Thursday, August 21, 2014

Robin Williams: What He Meant To Us


By now, you probably feel like you have seen it all. Since Robin Williams died on August 11th, thousands, if not millions of tributes have spread across the airways, the web, and everywhere in between. Heck, my Cinema Freaks colleague Lawrence Griffin already posted one here on this site (I encourage you to read it here if you have not already). So the question is, why do I bother? Why should a guy like me, who has seen only a fair portion of the man's full body of work, and is already far behind schedule on his other projects for the site (despite being in supposed semi-retirement) bother writing a post that has probably already been repeated too many times over the past week? Then again, why are any of us bothering when most of us did not even know him personally? What is it about Robin Williams and his untimely passing that has so affected us? I do not claim to completely know the answer, but if you are willing to indulge, I have some thoughts to share:

Of course, one part of it is the initial sock value of his death. Whenever someone even vaguely familiar to you departs this world, for whatever reason, there is this feeling of a void that can never quite be refilled. Few things, if any, are more permanent than death. When it comes in the way that it did for Williams - committing suicide at the relatively young age of 63 - the effect is multiplied tremendously. Still, many people sadly do this to themselves everyday - it has even been noted that Williams, as a middle-aged white male, was in a demographic known for committing suicide at high rates. Why does he get special attention?

One obvious answer is that Williams was famous. And not just somewhat famous - I mean iconic. He worked his way from stand-up to TV shows in the late 1970s (eventually landing his own series, "Mork and Mindy") before then going on to movies. And he never left. It has been pointed out that everyone has a different perception of Williams based on their generation. Baby Boomers and Gen Xers knew him from his stand-up, "Mork" and a handful of movies he did in the 1980s, while Millennials knew him for family-oriented movies he did in the 1990s and 2000s, like "Hook," "Jumanji," "Mrs. Doubtfire," "Aladdin" and the "Night at the Museum" films. Some of his more dramatic roles in things like "Good Will Hunting," "The Fisher King" and "One Hour Photo" have also managed to bridge the generation gap. Some spots of his career where brighter than others and not everything he did was golden, but I do not honestly remember a time where people asked "Whatever happened to that Robin Williams guy?" That is because while some celebrities have their moment in the sun and then fade off into the sunset (i.e. join a reality TV show) it seemed like Williams was always up to something. Even at the time of his death, he had completed scenes for four movies that have yet to be released. No matter what, he was always there.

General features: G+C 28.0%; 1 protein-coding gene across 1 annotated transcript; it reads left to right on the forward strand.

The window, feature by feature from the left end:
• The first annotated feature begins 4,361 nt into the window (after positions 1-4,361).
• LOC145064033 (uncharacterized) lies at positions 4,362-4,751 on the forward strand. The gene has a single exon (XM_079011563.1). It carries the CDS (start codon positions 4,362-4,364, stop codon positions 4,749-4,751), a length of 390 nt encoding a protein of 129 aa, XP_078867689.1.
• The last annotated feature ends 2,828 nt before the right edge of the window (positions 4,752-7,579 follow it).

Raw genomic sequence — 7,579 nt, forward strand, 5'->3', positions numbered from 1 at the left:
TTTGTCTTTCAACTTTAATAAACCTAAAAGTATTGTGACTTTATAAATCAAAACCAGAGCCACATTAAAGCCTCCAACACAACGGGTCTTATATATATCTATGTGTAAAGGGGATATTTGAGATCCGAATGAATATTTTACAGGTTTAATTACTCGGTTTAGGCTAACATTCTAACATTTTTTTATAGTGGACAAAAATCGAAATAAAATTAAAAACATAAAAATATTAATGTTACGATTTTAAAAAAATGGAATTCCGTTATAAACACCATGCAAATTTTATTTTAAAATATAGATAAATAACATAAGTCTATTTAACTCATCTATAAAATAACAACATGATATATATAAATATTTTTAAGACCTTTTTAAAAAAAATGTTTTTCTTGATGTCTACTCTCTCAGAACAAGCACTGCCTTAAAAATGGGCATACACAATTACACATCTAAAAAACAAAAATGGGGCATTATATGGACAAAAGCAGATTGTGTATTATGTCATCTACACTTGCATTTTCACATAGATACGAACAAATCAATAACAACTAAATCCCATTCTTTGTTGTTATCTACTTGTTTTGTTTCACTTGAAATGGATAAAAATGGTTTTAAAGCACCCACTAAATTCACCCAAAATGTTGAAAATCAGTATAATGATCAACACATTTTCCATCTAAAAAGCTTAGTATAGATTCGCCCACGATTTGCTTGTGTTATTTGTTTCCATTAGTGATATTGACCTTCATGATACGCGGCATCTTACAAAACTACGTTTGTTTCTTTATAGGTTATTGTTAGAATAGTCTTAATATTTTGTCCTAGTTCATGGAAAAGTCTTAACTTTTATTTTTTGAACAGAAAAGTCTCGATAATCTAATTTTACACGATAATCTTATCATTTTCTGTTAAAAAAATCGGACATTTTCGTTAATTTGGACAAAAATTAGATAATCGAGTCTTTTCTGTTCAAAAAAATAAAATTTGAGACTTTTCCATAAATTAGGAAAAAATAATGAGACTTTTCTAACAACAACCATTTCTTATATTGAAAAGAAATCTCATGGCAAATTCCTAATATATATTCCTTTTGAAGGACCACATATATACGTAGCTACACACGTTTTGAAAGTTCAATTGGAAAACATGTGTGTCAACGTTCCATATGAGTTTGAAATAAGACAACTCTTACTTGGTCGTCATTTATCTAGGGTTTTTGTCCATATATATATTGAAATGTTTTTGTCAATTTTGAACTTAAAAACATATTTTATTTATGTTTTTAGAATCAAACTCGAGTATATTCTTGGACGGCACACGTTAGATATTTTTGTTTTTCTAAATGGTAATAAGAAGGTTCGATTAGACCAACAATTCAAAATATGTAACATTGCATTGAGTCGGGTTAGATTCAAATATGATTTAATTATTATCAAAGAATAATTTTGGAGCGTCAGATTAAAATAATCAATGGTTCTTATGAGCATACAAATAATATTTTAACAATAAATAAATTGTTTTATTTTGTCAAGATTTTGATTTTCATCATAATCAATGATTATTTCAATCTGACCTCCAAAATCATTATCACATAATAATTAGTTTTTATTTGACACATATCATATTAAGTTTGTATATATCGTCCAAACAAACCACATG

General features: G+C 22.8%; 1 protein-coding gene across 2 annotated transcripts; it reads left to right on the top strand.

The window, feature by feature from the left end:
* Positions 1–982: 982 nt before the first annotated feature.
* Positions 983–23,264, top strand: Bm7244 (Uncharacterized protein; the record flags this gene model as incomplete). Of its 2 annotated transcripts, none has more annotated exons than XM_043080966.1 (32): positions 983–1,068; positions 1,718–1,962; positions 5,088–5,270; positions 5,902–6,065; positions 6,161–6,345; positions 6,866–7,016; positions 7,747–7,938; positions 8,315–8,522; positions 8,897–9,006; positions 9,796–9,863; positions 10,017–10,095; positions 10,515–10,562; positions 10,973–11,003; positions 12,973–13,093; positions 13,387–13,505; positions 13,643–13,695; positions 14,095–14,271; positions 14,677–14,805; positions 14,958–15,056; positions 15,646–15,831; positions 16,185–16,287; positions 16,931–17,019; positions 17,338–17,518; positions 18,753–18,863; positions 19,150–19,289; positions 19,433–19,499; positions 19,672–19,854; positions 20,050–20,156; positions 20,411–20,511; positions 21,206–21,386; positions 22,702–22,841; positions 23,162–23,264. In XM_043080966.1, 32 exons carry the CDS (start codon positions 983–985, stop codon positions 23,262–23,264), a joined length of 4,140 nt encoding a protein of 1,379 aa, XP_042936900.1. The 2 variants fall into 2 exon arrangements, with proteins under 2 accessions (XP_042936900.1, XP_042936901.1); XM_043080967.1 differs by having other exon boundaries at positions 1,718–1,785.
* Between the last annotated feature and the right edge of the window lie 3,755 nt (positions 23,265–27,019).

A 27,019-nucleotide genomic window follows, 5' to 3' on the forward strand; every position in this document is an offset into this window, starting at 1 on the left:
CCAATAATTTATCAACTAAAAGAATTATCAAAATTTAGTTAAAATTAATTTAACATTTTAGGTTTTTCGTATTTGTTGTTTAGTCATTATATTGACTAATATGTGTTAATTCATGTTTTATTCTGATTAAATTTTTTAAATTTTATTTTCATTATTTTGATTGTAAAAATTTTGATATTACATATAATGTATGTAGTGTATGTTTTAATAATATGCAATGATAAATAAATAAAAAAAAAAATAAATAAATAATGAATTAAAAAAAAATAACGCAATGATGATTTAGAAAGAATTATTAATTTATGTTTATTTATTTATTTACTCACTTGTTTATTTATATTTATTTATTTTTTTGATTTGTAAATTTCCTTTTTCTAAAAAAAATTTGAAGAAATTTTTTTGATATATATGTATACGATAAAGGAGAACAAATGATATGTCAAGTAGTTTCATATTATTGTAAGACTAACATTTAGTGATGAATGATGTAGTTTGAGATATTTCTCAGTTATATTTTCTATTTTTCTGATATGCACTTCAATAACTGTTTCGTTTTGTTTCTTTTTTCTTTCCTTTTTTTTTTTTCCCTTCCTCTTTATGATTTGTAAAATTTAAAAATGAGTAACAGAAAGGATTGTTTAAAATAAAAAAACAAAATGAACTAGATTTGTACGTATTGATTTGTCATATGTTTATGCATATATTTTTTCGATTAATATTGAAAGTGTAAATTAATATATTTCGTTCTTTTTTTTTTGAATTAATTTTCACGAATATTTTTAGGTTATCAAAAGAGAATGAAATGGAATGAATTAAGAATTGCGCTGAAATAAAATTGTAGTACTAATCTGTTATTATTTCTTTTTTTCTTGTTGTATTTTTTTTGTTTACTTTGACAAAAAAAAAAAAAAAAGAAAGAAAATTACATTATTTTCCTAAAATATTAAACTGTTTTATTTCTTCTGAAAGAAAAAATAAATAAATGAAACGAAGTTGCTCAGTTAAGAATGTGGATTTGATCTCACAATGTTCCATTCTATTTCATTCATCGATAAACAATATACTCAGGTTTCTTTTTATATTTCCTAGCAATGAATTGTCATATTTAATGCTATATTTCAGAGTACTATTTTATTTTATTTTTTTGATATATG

This leads to a follow-up question: why was Williams so famous for so long? His great range certainly helped. He will ultimately be known as a brilliant comedian. I regrettably have not seen any of his stand-up routines all the way through, but even from just seeing him in interviews, you are able to get a glance at this talent: his superhuman abilities to come up with jokes and imitations on the fly and with machine-gun delivery. The fact that he could do all this and make it the majority of it funny is even more of an accomplishment. But in addition, he was also able to actually act. It is very difficult for comedians to break into dramas, as well as for dramatic actors to break into comedies. At least later on in his career, Williams would decide to do either and no one would bat an eye; they knew that whatever goofiness he may display off-screen can immediately give way to sadness or even grittiness once the cameras rolled. I think he was able to pull off this transition because even in his comedies, he knew when to stop and savor the serious moments. I admit to being annoyed by this when I was a kid: "Why is he so sad? This is suppose to be a happy movie!" But as I have gotten older, I have come to appreciate this more; life is not all together happy or sad, and it was great to have someone like Williams to show us both sides of the coin (in fact, my personal favorite movie of his is "Good Morning, Vietnam, " which I think does the best balancing act in this regard).